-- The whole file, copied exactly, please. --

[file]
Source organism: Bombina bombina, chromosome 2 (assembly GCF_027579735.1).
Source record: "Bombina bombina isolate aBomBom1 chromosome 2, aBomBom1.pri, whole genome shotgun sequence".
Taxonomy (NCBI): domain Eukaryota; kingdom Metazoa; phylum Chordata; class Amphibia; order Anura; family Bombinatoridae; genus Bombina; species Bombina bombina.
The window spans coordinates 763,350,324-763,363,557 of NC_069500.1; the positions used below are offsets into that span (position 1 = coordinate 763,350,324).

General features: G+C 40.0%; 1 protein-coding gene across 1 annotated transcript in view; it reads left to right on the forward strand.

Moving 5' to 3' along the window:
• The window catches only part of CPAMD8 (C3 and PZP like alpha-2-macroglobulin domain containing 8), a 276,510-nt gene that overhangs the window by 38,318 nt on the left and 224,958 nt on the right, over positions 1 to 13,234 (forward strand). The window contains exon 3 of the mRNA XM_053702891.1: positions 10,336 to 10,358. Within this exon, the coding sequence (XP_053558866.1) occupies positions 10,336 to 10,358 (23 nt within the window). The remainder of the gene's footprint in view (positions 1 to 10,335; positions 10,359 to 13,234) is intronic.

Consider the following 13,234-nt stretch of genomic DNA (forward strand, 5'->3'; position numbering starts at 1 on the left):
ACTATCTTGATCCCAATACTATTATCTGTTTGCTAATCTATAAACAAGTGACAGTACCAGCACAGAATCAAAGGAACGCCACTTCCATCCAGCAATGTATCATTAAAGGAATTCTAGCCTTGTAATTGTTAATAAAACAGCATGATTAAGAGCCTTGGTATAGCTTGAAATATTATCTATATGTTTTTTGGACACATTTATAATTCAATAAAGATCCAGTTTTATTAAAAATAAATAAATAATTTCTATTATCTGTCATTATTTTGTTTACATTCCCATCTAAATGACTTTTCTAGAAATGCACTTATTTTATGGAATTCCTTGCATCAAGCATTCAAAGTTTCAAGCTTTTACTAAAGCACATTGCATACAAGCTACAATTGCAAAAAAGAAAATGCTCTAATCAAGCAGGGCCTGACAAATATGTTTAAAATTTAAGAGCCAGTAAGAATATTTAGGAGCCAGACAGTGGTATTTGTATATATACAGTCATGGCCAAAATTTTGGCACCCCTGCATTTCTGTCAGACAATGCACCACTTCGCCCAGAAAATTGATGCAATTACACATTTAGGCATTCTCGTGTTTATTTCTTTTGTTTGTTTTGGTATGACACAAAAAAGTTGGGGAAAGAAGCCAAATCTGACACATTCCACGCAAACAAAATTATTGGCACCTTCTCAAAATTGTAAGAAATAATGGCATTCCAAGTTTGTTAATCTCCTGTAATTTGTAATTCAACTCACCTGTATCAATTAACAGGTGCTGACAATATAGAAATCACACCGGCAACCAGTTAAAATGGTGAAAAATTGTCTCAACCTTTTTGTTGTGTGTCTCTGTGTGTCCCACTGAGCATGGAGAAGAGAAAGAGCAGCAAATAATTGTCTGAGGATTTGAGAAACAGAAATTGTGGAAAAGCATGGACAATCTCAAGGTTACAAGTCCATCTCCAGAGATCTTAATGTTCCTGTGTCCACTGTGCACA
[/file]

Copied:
Source organism: Bombina bombina, chromosome 2 (assembly GCF_027579735.1).
Source record: "Bombina bombina isolate aBomBom1 chromosome 2, aBomBom1.pri, whole genome shotgun sequence".
Taxonomy (NCBI): domain Eukaryota; kingdom Metazoa; phylum Chordata; class Amphibia; order Anura; family Bombinatoridae; genus Bombina; species Bombina bombina.
The window spans coordinates 763,350,324-763,363,557 of NC_069500.1; the positions used below are offsets into that span (position 1 = coordinate 763,350,324).

General features: G+C 40.0%; 1 protein-coding gene across 1 annotated transcript in view; it reads left to right on the forward strand.

Moving 5' to 3' along the window:
• The window catches only part of CPAMD8 (C3 and PZP like alpha-2-macroglobulin domain containing 8), a 276,510-nt gene that overhangs the window by 38,318 nt on the left and 224,958 nt on the right, over positions 1 to 13,234 (forward strand). The window contains exon 3 of the mRNA XM_053702891.1: positions 10,336 to 10,358. Within this exon, the coding sequence (XP_053558866.1) occupies positions 10,336 to 10,358 (23 nt within the window). The remainder of the gene's footprint in view (positions 1 to 10,335; positions 10,359 to 13,234) is intronic.

Consider the following 13,234-nt stretch of genomic DNA (forward strand, 5'->3'; position numbering starts at 1 on the left):
ACTATCTTGATCCCAATACTATTATCTGTTTGCTAATCTATAAACAAGTGACAGTACCAGCACAGAATCAAAGGAACGCCACTTCCATCCAGCAATGTATCATTAAAGGAATTCTAGCCTTGTAATTGTTAATAAAACAGCATGATTAAGAGCCTTGGTATAGCTTGAAATATTATCTATATGTTTTTTGGACACATTTATAATTCAATAAAGATCCAGTTTTATTAAAAATAAATAAATAATTTCTATTATCTGTCATTATTTTGTTTACATTCCCATCTAAATGACTTTTCTAGAAATGCACTTATTTTATGGAATTCCTTGCATCAAGCATTCAAAGTTTCAAGCTTTTACTAAAGCACATTGCATACAAGCTACAATTGCAAAAAAGAAAATGCTCTAATCAAGCAGGGCCTGACAAATATGTTTAAAATTTAAGAGCCAGTAAGAATATTTAGGAGCCAGACAGTGGTATTTGTATATATACAGTCATGGCCAAAATTTTGGCACCCCTGCATTTCTGTCAGACAATGCACCACTTCGCCCAGAAAATTGATGCAATTACACATTTAGGCATTCTCGTGTTTATTTCTTTTGTTTGTTTTGGTATGACACAAAAAAGTTGGGGAAAGAAGCCAAATCTGACACATTCCACGCAAACAAAATTATTGGCACCTTCTCAAAATTGTAAGAAATAATGGCATTCCAAGTTTGTTAATCTCCTGTAATTTGTAATTCAACTCACCTGTATCAATTAACAGGTGCTGACAATATAGAAATCACACCGGCAACCAGTTAAAATGGTGAAAAATTGTCTCAACCTTTTTGTTGTGTGTCTCTGTGTGTCCCACTGAGCATGGAGAAGAGAAAGAGCAGCAAATAATTGTCTGAGGATTTGAGAAACAGAAATTGTGGAAAAGCATGGACAATCTCAAGGTTACAAGTCCATCTCCAGAGATCTTAATGTTCCTGTGTCCACTGTGCACA